Microsoft presented us yesterday Windows 11, its latest operating system, and among its novelties there was an interesting and long-awaited one: this operating system will be free for current Windows 10 users.
The decision is logical and follows the line of what happened with Windows 10 -which was also free for Windows 7 and Windows 8 / 8.1 users-, but it is difficult not to recall those times (not so distant) in which we paid for operating systems like Windows or Mac OS X, and we even paid for iOS updates. How the story has changed … and the business model, of course.
When upgrading the iPhone touch cost $ 9.95
When iPhone OS 2.0 (or what is the same, iOS 2.0) was launched in July 2008, it did so with a curious (and annoying) distinction. Although it was free for the iPhone 3G that debuted with it and for the previous iPhone model (the original), it wasn’t free for iPod Touch users.
For those users the upgrade cost $ 9.95, and remembering that, sure, hurts. The practice didn’t last long in the case of iOS, but Apple was charging for each new version of OS X for years.
OS X Lion, from 2011, cost for example 23.99 euros in the App Store, but two years later in Apple they made a striking decision: With the launch of OS X Mavericks they announced that this update would be free.
That was quite a blow to the Apple table that raised a striking turning point: the companies they no longer had to sell “boxes”, because they began to sell subscriptions.
Microsoft has continued to charge for Windows (sort of) until now
Microsoft took a couple of years to follow in that wake. It did (partially) with Windows 10 in July 2015. When this operating system was released, did it as a temporary free update for Windows 7 and Windows 8 / 8.1 users.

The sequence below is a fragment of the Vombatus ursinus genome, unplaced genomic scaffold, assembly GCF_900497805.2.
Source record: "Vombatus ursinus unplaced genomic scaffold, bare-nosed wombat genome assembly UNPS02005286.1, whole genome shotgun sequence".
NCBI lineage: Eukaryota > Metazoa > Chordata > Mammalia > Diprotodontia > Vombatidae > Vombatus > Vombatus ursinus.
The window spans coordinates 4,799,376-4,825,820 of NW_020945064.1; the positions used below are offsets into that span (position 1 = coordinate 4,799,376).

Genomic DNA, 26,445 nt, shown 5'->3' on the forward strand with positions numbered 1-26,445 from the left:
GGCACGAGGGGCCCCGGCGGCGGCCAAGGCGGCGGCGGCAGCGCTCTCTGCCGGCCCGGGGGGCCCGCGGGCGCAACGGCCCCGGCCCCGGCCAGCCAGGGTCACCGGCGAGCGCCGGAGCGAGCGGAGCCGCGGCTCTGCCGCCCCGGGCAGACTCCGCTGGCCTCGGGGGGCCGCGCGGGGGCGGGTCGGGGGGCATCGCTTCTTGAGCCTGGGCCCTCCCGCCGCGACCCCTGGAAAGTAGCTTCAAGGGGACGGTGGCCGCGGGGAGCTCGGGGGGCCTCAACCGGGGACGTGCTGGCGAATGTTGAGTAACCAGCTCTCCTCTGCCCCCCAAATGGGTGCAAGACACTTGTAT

Windows 10 didn’t exceed Windows 7’s quota until the end of 2017, but even today the popularity of that version is still surprising.
That promotion lasted a year, which was the time that users of those previous versions had to decide if they wanted to change. At Microsoft wanted to make the market share of Windows 10 grow significantlyBut the move was modestly successful.
In fact, Windows 7 share remained very notable during the first years of Windows 10 life. People were reluctant to step up and upgrade their equipment, an effect that we had already seen with the almost immortal Windows XP.
Although Windows 10 is no longer a de facto free update and theoretically it could only be achieved by paying, during all these years it has continued to be possible to use it without paying for it.
Windows 10 Home “Retail” (RTL) licenses cost 135 euros (the price goes up to 279 euros in the case of Windows 10 Pro), but installing Windows 10 can be evaluated indefinitely and for free (although with small limitations such as syncing preferences between devices) and the operating system is free and fully functional if we join the Windows Insider program.
The “box” doesn’t matter anymore, the subscription matters
The decision to offer Windows 11 as a free upgrade to Windows 10 no longer has an expiration date, and any Windows 10 user will be able to upgrade to the new version at no cost. What happened?
Simply put, the business model has changed. Services are now the focus for companies that previously charged us for “the box” with the new version of their operating system. We no longer pay for macOS or Windows, but we do pay for the iCloud subscription or Game Pass.
For all these companies the subscription model is in fact much more interesting: in the face of the uncertainty of the sales of the aforementioned “boxes”, monthly subscription income is recurring and almost constant: companies ensure a sustained cash flow with which they can maintain services and (theoretically) improve them.
Thus, operating systems have become not a direct source of income, but rather that great gateway to a whole ecosystem of products and services for which we will end up paying to get all the juice out of that ecosystem.